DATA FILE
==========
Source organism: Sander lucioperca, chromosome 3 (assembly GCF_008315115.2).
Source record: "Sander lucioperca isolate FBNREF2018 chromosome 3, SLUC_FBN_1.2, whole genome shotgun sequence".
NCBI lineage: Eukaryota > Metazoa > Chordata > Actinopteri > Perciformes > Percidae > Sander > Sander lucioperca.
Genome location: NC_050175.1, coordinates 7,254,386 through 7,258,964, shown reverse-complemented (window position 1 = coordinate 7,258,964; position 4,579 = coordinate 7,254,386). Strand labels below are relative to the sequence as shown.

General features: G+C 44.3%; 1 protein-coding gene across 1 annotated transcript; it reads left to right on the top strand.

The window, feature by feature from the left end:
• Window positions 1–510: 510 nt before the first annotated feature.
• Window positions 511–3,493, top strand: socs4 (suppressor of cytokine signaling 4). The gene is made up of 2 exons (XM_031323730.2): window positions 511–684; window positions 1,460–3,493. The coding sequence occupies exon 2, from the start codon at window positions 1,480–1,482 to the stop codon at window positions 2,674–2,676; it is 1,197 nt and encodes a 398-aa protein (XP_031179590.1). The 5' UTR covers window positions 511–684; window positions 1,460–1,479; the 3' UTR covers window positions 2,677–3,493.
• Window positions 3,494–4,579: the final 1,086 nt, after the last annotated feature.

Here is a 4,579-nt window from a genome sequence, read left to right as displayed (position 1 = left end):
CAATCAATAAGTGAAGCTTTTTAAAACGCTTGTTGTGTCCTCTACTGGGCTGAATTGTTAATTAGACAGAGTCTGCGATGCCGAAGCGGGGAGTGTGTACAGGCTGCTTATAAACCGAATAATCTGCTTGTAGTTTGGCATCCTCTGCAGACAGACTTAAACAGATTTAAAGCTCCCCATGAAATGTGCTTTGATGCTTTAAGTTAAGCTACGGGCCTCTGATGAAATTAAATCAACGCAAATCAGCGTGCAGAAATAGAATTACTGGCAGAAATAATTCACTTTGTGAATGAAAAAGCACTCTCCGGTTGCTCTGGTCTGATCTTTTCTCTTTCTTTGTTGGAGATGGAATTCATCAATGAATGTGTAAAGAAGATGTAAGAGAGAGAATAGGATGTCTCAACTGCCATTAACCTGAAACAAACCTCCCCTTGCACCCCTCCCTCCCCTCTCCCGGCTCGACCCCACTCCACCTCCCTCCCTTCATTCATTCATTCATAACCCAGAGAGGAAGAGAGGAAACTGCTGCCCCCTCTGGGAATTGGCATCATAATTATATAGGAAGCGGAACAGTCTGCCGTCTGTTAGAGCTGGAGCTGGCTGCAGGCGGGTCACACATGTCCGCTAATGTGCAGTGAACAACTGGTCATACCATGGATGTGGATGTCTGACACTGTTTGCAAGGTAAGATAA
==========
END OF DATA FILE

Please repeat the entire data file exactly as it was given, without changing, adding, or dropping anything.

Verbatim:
Source organism: Sander lucioperca, chromosome 3 (assembly GCF_008315115.2).
Source record: "Sander lucioperca isolate FBNREF2018 chromosome 3, SLUC_FBN_1.2, whole genome shotgun sequence".
NCBI lineage: Eukaryota > Metazoa > Chordata > Actinopteri > Perciformes > Percidae > Sander > Sander lucioperca.
Genome location: NC_050175.1, coordinates 7,254,386 through 7,258,964, shown reverse-complemented (window position 1 = coordinate 7,258,964; position 4,579 = coordinate 7,254,386). Strand labels below are relative to the sequence as shown.

General features: G+C 44.3%; 1 protein-coding gene across 1 annotated transcript; it reads left to right on the top strand.

The window, feature by feature from the left end:
• Window positions 1–510: 510 nt before the first annotated feature.
• Window positions 511–3,493, top strand: socs4 (suppressor of cytokine signaling 4). The gene is made up of 2 exons (XM_031323730.2): window positions 511–684; window positions 1,460–3,493. The coding sequence occupies exon 2, from the start codon at window positions 1,480–1,482 to the stop codon at window positions 2,674–2,676; it is 1,197 nt and encodes a 398-aa protein (XP_031179590.1). The 5' UTR covers window positions 511–684; window positions 1,460–1,479; the 3' UTR covers window positions 2,677–3,493.
• Window positions 3,494–4,579: the final 1,086 nt, after the last annotated feature.

Here is a 4,579-nt window from a genome sequence, read left to right as displayed (position 1 = left end):
CAATCAATAAGTGAAGCTTTTTAAAACGCTTGTTGTGTCCTCTACTGGGCTGAATTGTTAATTAGACAGAGTCTGCGATGCCGAAGCGGGGAGTGTGTACAGGCTGCTTATAAACCGAATAATCTGCTTGTAGTTTGGCATCCTCTGCAGACAGACTTAAACAGATTTAAAGCTCCCCATGAAATGTGCTTTGATGCTTTAAGTTAAGCTACGGGCCTCTGATGAAATTAAATCAACGCAAATCAGCGTGCAGAAATAGAATTACTGGCAGAAATAATTCACTTTGTGAATGAAAAAGCACTCTCCGGTTGCTCTGGTCTGATCTTTTCTCTTTCTTTGTTGGAGATGGAATTCATCAATGAATGTGTAAAGAAGATGTAAGAGAGAGAATAGGATGTCTCAACTGCCATTAACCTGAAACAAACCTCCCCTTGCACCCCTCCCTCCCCTCTCCCGGCTCGACCCCACTCCACCTCCCTCCCTTCATTCATTCATTCATAACCCAGAGAGGAAGAGAGGAAACTGCTGCCCCCTCTGGGAATTGGCATCATAATTATATAGGAAGCGGAACAGTCTGCCGTCTGTTAGAGCTGGAGCTGGCTGCAGGCGGGTCACACATGTCCGCTAATGTGCAGTGAACAACTGGTCATACCATGGATGTGGATGTCTGACACTGTTTGCAAGGTAAGATAA